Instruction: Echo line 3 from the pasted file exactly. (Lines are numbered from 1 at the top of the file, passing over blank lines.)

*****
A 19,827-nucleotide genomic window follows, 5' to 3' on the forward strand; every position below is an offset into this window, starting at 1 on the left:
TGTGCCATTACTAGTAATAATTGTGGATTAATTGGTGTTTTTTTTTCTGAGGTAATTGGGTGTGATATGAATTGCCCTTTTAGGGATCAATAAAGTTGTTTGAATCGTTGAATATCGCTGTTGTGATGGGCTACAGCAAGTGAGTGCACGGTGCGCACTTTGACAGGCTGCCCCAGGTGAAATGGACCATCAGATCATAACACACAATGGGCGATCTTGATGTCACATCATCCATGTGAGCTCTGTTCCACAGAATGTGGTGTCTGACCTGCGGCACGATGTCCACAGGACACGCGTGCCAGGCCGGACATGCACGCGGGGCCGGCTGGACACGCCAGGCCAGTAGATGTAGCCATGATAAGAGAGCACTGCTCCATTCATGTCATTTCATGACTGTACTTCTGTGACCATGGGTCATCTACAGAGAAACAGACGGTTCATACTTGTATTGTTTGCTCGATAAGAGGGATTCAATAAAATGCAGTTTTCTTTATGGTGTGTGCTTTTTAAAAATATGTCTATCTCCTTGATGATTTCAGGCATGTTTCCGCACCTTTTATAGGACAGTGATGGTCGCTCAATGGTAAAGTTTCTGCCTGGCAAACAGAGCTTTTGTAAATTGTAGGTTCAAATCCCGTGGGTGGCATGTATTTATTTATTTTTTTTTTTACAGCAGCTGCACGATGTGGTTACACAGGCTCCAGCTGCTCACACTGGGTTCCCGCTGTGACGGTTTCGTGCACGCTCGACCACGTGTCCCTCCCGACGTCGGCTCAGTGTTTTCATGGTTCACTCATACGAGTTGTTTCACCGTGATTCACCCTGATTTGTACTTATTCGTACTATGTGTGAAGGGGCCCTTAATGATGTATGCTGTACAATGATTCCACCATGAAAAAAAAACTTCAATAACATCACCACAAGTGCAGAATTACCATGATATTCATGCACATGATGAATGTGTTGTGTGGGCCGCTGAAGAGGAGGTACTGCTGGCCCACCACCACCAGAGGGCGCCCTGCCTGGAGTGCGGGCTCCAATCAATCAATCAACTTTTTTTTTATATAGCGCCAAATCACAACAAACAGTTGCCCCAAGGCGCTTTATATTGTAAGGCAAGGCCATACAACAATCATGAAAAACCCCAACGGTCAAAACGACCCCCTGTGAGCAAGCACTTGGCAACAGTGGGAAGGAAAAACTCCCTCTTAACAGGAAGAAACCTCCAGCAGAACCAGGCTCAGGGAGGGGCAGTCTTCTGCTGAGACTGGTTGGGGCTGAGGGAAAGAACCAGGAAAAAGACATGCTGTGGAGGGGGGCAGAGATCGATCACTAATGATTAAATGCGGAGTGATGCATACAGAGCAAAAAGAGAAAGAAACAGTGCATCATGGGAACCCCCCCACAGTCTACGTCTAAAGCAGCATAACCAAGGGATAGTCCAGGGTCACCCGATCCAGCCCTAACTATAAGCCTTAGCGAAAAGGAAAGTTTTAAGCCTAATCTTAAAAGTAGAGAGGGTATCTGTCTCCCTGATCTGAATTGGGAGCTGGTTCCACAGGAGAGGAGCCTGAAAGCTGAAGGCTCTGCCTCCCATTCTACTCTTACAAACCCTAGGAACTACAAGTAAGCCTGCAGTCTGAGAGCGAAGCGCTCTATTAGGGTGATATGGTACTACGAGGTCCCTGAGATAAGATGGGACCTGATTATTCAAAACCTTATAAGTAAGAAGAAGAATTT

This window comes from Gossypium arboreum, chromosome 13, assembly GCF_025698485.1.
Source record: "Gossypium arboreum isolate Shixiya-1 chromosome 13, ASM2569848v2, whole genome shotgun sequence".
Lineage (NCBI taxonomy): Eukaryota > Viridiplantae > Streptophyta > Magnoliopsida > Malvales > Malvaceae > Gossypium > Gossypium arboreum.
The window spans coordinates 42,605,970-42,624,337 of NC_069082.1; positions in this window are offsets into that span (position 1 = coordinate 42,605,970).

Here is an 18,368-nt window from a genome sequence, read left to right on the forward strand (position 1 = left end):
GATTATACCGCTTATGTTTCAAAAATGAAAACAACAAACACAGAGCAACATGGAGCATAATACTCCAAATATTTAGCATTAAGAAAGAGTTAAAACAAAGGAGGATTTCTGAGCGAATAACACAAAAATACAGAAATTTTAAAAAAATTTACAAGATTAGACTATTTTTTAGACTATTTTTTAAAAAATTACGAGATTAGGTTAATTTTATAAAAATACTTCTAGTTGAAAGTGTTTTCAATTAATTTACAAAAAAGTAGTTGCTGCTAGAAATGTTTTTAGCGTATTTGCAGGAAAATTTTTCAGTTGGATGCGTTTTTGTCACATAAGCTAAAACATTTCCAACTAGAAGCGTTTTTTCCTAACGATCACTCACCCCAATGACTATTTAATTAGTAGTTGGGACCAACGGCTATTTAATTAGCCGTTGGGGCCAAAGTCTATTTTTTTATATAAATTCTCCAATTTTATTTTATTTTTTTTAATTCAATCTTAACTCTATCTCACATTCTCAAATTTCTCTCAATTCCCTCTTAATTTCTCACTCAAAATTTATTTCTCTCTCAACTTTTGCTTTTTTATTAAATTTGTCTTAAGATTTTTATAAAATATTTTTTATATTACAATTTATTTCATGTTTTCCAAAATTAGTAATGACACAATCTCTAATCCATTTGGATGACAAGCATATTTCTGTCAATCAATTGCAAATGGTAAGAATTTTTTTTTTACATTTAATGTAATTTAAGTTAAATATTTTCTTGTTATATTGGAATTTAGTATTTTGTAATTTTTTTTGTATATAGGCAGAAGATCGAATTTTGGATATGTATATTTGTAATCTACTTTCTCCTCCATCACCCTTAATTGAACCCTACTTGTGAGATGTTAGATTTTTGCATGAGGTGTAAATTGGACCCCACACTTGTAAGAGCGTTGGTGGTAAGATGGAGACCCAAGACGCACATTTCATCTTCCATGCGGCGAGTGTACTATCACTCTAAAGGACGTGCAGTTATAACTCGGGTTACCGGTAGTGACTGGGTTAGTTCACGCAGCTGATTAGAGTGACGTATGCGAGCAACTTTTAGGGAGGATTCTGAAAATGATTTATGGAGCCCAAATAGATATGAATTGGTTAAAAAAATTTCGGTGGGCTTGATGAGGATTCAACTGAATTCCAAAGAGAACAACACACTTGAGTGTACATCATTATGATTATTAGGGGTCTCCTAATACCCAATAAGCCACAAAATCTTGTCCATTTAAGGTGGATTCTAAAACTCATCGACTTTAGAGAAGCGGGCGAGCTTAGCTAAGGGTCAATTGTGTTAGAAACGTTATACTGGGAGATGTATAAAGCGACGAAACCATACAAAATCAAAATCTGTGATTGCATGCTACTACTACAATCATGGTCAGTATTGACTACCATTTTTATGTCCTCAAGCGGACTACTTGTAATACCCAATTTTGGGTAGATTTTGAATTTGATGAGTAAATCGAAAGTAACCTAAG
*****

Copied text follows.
This window comes from Gossypium arboreum, chromosome 13, assembly GCF_025698485.1.